Kunduz, an ethnically mixed city in the north of the country and close to the border with Tajikistan, has previously been under threat from Taliban forces that have long held sway in provincial areas around the city. Following a planned offensive on 28 September, the Taliban captured most of the city.

Afghan and US forces have found themselves under intense criticism after the bombing of a hospital in Kunduz during an attempted recapture of the city.

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Oppose drone attacks

Author: 

Simon Nelson

Cameron’s original justification for drone strikes in Syria, killing two British nationals, was that the “targets” were an “imminent threat” to UK security. He needed to explain contravention of a 2013 House of Commons vote outlawing military action in Syria.

Cameron said he had seen intelligence that both Reyaad Khan and Ruhul Amin were in touch with others in the UK who planned to launch attacks to coincide with the VE Day anniversary, 8 May 2015. But the drone strikes which killed them did not occur until 21 August 2015...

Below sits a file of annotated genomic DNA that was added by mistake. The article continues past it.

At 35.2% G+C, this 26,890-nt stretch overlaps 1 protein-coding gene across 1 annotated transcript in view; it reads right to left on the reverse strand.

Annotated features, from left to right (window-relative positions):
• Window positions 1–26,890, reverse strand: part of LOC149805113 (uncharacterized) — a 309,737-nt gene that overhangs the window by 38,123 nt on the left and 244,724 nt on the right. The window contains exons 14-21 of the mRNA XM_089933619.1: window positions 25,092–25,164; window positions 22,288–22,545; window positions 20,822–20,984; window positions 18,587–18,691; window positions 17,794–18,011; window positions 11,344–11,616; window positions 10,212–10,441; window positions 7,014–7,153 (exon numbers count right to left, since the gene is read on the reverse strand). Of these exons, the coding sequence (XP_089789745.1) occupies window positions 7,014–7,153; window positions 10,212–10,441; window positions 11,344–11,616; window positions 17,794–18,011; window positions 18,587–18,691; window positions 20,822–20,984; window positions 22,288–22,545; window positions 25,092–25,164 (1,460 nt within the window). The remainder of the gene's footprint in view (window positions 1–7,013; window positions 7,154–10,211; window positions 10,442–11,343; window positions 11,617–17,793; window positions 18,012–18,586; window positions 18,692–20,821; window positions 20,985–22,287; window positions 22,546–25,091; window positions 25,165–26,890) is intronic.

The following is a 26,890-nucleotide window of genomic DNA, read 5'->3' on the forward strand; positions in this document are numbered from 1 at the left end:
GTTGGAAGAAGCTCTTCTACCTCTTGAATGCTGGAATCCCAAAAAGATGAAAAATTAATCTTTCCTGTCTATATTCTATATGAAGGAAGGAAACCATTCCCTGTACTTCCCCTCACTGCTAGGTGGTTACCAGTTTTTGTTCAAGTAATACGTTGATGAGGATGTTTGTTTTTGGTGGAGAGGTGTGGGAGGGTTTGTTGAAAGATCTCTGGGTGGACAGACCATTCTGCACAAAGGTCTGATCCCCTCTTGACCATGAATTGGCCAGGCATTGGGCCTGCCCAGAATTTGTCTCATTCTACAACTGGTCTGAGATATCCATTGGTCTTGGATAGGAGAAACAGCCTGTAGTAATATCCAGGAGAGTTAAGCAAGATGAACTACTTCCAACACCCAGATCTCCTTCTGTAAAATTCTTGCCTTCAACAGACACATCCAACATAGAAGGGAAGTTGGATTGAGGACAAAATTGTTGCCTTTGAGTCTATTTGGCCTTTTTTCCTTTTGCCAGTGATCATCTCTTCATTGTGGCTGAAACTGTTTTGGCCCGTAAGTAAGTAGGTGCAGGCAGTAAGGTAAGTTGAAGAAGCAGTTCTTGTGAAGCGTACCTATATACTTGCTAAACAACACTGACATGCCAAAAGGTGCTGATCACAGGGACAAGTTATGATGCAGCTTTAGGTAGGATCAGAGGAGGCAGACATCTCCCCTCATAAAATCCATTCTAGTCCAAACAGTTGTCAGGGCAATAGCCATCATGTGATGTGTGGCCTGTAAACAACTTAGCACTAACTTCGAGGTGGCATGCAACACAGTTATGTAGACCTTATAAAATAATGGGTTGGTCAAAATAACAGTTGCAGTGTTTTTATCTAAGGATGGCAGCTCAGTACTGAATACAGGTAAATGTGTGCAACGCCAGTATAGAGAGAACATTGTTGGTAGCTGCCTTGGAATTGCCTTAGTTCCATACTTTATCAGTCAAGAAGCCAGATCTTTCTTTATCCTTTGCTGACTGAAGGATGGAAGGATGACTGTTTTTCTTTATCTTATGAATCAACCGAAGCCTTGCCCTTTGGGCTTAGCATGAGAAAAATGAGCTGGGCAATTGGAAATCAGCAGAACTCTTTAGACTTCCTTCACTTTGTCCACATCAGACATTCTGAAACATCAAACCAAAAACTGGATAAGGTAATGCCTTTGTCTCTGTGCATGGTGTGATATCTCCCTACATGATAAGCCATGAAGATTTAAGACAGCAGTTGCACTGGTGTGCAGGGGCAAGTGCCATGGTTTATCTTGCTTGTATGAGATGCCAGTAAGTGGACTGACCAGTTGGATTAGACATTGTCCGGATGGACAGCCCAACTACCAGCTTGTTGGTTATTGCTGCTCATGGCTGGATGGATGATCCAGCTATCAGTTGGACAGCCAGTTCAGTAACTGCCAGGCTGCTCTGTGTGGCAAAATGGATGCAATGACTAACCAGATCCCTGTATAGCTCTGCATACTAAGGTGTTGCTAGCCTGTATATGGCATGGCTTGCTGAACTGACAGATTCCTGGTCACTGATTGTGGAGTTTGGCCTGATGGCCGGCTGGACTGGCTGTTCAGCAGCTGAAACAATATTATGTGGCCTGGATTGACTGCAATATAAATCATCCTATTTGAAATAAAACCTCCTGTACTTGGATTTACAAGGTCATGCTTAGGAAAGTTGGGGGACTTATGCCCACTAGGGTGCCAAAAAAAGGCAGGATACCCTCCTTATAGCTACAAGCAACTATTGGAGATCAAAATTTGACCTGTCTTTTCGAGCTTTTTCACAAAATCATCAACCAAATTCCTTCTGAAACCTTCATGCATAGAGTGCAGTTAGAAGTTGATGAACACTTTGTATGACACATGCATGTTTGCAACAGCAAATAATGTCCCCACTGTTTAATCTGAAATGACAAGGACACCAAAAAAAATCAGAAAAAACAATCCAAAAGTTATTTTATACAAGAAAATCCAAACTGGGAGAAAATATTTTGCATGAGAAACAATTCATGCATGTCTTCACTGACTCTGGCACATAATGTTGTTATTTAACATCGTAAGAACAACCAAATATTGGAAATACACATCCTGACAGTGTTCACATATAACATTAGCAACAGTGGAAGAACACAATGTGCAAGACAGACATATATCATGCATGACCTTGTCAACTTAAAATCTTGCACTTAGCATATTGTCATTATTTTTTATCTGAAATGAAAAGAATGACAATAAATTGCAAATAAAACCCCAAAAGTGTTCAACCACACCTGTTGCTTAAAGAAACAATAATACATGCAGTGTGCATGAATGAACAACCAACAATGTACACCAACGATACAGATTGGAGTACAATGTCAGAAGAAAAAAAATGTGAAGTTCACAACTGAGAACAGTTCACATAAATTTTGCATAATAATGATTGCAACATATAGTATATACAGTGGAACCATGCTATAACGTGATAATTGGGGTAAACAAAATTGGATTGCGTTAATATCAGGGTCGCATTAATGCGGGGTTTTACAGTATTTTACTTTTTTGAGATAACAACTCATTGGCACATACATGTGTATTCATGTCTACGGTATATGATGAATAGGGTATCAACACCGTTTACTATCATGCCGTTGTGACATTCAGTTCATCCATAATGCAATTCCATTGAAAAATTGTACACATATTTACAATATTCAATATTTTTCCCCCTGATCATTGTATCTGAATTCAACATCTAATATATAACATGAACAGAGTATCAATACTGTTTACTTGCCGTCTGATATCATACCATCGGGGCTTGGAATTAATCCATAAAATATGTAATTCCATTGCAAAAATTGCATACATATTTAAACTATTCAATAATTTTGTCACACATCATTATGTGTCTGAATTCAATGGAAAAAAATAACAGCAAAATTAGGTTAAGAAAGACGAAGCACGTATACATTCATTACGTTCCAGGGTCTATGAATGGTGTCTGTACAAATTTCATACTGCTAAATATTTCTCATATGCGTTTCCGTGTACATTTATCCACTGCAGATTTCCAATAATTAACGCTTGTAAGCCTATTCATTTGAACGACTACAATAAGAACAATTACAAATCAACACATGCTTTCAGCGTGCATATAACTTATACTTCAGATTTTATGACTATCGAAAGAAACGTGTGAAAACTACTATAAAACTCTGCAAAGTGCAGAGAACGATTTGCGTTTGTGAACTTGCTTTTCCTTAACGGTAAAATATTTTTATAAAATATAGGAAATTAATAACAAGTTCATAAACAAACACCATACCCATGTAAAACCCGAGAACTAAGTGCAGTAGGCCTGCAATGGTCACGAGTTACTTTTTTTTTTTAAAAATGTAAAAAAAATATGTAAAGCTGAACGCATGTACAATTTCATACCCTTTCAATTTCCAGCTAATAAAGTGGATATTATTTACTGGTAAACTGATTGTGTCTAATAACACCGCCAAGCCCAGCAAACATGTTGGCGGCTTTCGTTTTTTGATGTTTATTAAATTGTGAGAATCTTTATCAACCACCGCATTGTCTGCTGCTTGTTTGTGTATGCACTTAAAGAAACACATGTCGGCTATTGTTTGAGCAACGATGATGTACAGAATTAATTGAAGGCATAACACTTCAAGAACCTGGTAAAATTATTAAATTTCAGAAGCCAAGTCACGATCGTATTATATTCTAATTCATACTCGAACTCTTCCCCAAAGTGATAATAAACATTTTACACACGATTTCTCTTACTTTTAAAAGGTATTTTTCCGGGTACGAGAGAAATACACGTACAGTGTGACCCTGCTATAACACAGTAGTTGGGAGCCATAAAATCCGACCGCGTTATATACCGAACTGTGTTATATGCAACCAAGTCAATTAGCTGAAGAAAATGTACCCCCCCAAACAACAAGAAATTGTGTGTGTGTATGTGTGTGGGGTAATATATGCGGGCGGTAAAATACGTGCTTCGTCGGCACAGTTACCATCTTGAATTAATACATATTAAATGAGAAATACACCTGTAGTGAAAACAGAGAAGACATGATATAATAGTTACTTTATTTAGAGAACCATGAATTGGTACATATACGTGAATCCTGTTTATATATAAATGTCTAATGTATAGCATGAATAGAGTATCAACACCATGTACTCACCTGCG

The killing of Daesh fighters may not be something to mourn, but the manner and scope of the powers which have been used to intervene is of great concern.

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Cameron's hypocrisy on extremism

Author: 

Pat Murphy

On 20 July 20 David Cameron spoke to a selected audience at an academy school in Birmingham about tackling violent extremism in Britain.

While there were fleeting references to the far right and Islamophobia, the main focus of his speech was the extremism that led, among other things, to hundreds of young people leaving their homes in Britain to join Daesh (Islamic State). The speech was fundamentally about Islamist extremism.

Cameron is not wrong to see Islamist terror as a problem, or to see the links between the violent and the non-violent form. He is also not wrong to say that a more cohesive and integrated society would help undercut the attraction of simple but reactionary cults. But the neo-liberal economic and social policies which are at the absolute core of his government are incapable of creating such a society. On the contrary they magnify and exacerbate the levels of inequality and alienation we already endure.